Charting a Course for Software Excellence
Navigating an agile process is the same as navigating a boat down the Amazon. It’s striking the right balance to maintain a design without delaying releases. Waiting until development is complete to assess a codebase is like using the shoreline to navigate the Amazon. You’ll reach the Atlantic eventually, but the condition of the boat, passengers, and crew is questionable.
Incremental measurements make successfully navigating software modernization possible. Agile methodologies divide a project into intervals that enable organizations to deliver updates efficiently with less drifting and technical debt. The process ensures continuous improvement and is the cornerstone of continuous modernization strategies.
Why Architectural Observability Is Essential
Architectural observability is the ability to analyze an application statically and dynamically and understand its architecture, observe drift, and find and fix architectural technical debt.
Success depends on the monitoring tools that enable architectural visibility, and the right tools make navigating modernization more reliable by looking at visibility data in context. Architectural observability makes managing architectural technical debt a science—based on data.
The Art of Observability
Observability tools give architects and engineers more time to explore unique and innovative solutions. They provide better control over a system’s architecture as it evolves. Deploying architectural observability solutions allows software teams to experience the art of observability.
When software teams operate reactively, they have little time to look beyond the immediate problem. Their response can often lead to more technical debt. Like a becalmed sailing ship, they cannot progress. Their modernization journey stalls.
Carefully monitoring observability results enables organizations to address architectural drift before it becomes a problem. They can break down the tasks into segments that can be accomplished incrementally with less impact on the modernization process. Development teams can incorporate architectural changes into their normal workflow, minimizing disruptions.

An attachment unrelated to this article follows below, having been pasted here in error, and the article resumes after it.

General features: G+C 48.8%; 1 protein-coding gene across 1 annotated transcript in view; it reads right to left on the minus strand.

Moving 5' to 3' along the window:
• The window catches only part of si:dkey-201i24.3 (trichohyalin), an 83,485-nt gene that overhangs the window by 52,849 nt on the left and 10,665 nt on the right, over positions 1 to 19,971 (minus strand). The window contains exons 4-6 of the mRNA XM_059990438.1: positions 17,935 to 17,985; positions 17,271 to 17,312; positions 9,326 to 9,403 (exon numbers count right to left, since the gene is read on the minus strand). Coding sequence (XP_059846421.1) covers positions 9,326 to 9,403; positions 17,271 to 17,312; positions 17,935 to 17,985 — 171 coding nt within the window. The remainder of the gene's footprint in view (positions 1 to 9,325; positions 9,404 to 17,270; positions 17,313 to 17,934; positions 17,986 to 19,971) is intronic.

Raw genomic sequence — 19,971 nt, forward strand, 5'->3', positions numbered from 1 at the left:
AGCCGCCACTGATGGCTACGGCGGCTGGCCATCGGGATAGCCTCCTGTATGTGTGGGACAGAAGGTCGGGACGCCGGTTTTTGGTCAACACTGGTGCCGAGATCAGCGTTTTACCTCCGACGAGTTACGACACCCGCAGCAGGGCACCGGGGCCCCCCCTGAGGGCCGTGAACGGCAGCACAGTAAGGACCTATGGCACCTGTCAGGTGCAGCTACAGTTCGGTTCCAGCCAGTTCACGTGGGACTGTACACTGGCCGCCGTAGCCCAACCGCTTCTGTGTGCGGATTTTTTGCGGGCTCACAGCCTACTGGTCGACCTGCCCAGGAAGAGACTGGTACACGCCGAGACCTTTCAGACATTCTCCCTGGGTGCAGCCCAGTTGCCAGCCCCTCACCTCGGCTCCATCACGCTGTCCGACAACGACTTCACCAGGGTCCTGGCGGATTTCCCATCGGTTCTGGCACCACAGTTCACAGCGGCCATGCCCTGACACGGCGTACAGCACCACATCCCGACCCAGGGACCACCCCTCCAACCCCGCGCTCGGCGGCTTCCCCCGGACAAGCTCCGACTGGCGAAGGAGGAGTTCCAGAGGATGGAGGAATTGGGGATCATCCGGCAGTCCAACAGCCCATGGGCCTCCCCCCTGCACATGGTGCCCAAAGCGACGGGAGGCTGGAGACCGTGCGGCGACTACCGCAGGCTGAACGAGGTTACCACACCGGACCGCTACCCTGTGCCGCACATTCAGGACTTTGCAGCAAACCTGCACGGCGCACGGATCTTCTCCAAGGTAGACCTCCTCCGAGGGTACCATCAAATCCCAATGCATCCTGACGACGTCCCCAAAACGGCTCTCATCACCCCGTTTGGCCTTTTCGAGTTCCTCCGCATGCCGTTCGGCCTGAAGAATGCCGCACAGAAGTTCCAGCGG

The art of architectural observability involves learning how to use the right tools. Selecting and deploying these tools frees architects and engineers from mundane monitoring tasks. They have time to discover solutions and devise implementation plans that deliver results without disruption.
When architectural drift is allowed to continue, the build-up of technical debt eventually grinds developer productivity to a halt, and the resulting corrections must disrupt development because they must be deployed quickly. Those disruptions can lead to frustrations. When architectural corrections are integrated into the continuous modernization process, technical debt is managed and workflows are not interrupted.
The Science of Architectural Observability
Navigation tools have moved far beyond the sextant. Today, navigators rely on global positioning systems (GPS) to determine their relative position. These satellite-based systems use contextual data to update routes when unexpected disruptions occur, and they recalibrate directions when an object moves off course.
Software architecture observability tools provide architects and engineers with similar capabilities. They can analyze application architecture, identify possible concerns, and monitor technical debt. They can even suggest an appropriate path to success.
The right architectural observability tools continuously monitor system architecture for the following:
- Sources of technical debt such as cross-domain pollution, database relationship violations, and high debt classes.
- Deviations from baseline, such as new services or classes, dead code, or exclusivity changes.
- Anomalies that weaken architectural integrity.
Architectural observability delivers contextual data and actual “to-do” lists in real-time for a more comprehensive analysis and a better understanding of system performance. Architects can proactively address technical debt and architectural drift using more robust information. They can assess the impact and respond proactively rather than devise a reactive solution to an immediate problem. Much like early navigators, teams that make reactive decisions cannot assess the ramifications to the overall journey.
Unlock Software Excellence with Architectural Observability
Companies can continue to operate with the tools equivalent to a navigator’s sextant and compass. They can wait years for their collective experiences to lend accurate observability. Alternatively, they can use the equivalent of a GPS system to guide their modernization efforts, and they can take advantage of advanced architectural observability tools to ensure a continuous modernization process that delivers software excellence.
vFunction’s Architectural Observability Manager is a solution that incorporates the art and science of navigating a continuous modernization path. Businesses can consistently achieve software excellence by relying on AI-driven tools that offer a reliable path forward. To see how we can help you navigate your modernization journey, request a demo.